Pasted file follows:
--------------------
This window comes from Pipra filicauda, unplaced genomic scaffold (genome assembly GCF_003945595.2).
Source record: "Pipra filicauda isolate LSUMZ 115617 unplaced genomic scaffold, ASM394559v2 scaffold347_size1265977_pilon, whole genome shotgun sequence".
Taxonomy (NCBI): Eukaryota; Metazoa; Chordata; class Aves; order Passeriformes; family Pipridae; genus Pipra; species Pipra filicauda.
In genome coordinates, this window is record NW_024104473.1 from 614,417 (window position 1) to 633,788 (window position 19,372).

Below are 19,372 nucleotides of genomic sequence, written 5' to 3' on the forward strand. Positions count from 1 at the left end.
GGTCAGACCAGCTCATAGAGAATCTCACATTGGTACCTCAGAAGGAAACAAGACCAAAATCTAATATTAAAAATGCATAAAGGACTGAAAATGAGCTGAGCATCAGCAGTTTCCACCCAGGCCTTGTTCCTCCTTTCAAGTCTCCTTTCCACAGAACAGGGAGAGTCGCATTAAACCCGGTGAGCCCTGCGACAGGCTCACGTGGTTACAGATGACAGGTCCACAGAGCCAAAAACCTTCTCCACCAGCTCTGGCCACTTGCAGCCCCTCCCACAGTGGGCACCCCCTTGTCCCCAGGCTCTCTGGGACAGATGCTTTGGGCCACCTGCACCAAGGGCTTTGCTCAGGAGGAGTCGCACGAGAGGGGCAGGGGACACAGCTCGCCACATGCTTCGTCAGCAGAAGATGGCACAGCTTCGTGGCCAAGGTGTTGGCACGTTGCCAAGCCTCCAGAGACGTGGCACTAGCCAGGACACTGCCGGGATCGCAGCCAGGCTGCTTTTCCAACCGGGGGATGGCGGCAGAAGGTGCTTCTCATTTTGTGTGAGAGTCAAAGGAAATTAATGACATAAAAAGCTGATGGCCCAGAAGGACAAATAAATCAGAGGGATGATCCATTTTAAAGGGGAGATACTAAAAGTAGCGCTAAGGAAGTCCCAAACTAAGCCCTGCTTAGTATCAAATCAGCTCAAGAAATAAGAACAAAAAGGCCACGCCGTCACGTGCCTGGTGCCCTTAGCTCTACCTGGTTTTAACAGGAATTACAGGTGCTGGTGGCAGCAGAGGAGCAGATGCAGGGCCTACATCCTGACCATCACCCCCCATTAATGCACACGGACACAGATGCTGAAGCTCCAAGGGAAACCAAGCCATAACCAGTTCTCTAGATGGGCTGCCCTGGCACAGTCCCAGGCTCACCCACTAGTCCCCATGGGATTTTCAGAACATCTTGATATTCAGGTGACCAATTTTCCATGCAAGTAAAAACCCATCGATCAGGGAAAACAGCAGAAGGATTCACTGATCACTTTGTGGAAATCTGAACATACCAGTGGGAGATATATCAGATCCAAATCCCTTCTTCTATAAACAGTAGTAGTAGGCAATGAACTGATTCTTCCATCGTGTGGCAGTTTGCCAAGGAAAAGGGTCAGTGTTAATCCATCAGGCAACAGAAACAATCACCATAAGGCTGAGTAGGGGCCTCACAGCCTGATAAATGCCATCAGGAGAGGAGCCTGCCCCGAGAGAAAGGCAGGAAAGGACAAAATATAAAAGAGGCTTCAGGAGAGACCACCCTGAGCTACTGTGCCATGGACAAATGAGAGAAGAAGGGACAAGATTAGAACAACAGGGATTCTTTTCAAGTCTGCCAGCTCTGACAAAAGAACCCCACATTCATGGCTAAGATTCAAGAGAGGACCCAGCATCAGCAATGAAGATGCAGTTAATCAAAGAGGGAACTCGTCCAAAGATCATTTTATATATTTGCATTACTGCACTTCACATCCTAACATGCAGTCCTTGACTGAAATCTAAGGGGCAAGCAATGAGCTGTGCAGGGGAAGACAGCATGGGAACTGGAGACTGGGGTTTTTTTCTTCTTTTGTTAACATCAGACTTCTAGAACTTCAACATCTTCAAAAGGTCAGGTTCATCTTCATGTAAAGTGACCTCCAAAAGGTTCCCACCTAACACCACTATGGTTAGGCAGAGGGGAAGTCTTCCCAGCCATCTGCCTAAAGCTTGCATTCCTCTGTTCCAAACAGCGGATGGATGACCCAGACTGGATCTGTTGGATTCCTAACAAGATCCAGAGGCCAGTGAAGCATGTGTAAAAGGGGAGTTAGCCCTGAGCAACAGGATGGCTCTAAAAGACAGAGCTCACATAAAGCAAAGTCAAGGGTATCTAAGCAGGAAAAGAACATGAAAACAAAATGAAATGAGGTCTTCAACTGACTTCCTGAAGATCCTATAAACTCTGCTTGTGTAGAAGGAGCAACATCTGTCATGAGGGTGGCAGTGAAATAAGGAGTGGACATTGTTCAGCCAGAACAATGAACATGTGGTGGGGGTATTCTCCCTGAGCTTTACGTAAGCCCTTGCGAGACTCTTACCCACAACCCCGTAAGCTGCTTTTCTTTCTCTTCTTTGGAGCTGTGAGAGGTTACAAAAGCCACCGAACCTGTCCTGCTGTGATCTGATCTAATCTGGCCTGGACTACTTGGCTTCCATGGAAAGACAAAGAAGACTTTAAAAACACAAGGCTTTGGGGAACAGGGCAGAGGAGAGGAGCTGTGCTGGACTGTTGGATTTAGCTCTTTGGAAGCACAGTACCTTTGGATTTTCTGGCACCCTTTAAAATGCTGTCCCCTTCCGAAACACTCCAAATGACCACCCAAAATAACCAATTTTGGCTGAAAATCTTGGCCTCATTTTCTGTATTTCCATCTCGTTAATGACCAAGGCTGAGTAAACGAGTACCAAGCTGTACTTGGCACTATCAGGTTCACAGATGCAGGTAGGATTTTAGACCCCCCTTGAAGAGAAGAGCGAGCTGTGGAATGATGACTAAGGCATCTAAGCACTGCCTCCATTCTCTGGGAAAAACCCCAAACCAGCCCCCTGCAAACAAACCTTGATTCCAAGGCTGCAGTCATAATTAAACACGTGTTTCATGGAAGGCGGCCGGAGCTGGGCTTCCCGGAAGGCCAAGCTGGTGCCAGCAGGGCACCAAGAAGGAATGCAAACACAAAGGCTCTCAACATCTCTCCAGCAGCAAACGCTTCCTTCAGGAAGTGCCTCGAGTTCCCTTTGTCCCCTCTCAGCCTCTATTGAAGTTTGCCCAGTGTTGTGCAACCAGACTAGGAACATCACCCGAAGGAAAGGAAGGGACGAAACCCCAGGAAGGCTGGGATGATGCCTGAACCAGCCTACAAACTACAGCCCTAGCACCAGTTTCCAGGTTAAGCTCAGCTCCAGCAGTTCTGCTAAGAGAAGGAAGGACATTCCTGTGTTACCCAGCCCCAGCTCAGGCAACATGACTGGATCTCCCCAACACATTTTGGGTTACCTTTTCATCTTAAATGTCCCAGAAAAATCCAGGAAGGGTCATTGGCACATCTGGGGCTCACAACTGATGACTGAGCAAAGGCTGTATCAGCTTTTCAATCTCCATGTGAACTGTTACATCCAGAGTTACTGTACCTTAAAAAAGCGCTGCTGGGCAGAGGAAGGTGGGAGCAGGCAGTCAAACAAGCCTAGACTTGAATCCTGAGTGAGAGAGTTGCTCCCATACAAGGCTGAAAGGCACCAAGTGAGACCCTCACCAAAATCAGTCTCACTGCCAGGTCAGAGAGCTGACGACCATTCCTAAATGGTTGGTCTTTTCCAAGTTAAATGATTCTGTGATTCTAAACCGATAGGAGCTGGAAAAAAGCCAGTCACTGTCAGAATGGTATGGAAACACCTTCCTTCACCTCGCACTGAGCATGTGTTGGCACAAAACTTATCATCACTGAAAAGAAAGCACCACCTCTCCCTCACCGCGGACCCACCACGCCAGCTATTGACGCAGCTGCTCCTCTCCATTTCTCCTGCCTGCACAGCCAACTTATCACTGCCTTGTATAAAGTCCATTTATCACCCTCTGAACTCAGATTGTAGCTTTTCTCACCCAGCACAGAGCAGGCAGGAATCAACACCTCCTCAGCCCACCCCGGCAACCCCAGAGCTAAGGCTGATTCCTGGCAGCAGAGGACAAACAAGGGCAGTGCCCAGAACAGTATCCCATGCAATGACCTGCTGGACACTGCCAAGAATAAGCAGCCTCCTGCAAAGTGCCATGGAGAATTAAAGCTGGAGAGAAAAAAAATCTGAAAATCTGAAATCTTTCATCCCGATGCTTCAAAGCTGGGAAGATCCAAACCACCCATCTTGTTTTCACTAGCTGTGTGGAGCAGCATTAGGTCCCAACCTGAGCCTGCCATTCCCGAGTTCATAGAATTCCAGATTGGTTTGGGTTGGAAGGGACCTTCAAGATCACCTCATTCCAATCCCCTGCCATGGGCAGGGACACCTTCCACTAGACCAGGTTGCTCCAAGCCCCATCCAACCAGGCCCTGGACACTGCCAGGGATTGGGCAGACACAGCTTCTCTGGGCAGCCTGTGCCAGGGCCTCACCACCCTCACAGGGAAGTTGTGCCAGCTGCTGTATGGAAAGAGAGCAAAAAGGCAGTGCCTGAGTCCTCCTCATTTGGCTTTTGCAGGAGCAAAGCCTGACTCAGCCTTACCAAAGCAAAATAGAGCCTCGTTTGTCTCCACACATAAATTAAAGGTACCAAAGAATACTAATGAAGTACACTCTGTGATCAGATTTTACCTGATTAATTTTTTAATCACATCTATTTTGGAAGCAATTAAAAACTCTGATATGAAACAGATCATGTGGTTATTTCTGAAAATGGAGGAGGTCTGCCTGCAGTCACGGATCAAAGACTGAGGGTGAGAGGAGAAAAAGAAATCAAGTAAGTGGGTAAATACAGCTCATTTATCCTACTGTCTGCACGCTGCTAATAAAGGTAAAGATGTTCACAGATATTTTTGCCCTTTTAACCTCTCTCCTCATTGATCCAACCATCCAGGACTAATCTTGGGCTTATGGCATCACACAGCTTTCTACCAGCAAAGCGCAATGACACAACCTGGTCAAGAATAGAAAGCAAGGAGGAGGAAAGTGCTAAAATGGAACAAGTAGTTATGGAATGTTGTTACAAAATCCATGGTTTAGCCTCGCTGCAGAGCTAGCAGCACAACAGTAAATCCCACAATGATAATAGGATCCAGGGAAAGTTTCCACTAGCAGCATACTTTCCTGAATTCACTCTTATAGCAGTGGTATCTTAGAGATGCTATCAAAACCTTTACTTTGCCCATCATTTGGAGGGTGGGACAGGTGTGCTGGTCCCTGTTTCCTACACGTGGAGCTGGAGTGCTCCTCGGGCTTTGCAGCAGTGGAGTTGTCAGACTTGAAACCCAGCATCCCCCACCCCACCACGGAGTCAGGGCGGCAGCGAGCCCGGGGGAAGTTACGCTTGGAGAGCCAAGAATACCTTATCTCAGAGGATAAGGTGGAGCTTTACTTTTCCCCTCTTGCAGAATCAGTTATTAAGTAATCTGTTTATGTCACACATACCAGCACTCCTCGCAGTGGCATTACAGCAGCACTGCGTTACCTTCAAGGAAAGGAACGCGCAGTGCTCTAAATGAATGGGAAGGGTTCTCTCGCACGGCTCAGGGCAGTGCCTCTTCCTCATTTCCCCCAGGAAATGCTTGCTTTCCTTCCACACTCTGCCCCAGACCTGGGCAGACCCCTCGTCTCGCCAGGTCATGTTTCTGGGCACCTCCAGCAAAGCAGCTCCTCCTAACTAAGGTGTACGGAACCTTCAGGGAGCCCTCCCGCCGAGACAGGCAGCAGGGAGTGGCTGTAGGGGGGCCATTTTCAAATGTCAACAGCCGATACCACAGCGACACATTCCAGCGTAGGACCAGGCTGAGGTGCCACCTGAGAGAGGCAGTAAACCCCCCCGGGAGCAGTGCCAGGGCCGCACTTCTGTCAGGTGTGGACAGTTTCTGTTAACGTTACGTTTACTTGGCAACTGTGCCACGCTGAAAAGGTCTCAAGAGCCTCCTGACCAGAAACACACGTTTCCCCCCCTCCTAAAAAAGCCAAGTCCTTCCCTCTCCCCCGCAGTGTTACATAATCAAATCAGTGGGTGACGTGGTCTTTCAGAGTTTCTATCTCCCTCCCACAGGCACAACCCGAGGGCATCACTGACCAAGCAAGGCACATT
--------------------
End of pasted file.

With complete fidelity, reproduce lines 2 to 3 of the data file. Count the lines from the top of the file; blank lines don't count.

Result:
Source record: "Pipra filicauda isolate LSUMZ 115617 unplaced genomic scaffold, ASM394559v2 scaffold347_size1265977_pilon, whole genome shotgun sequence".
Taxonomy (NCBI): Eukaryota; Metazoa; Chordata; class Aves; order Passeriformes; family Pipridae; genus Pipra; species Pipra filicauda.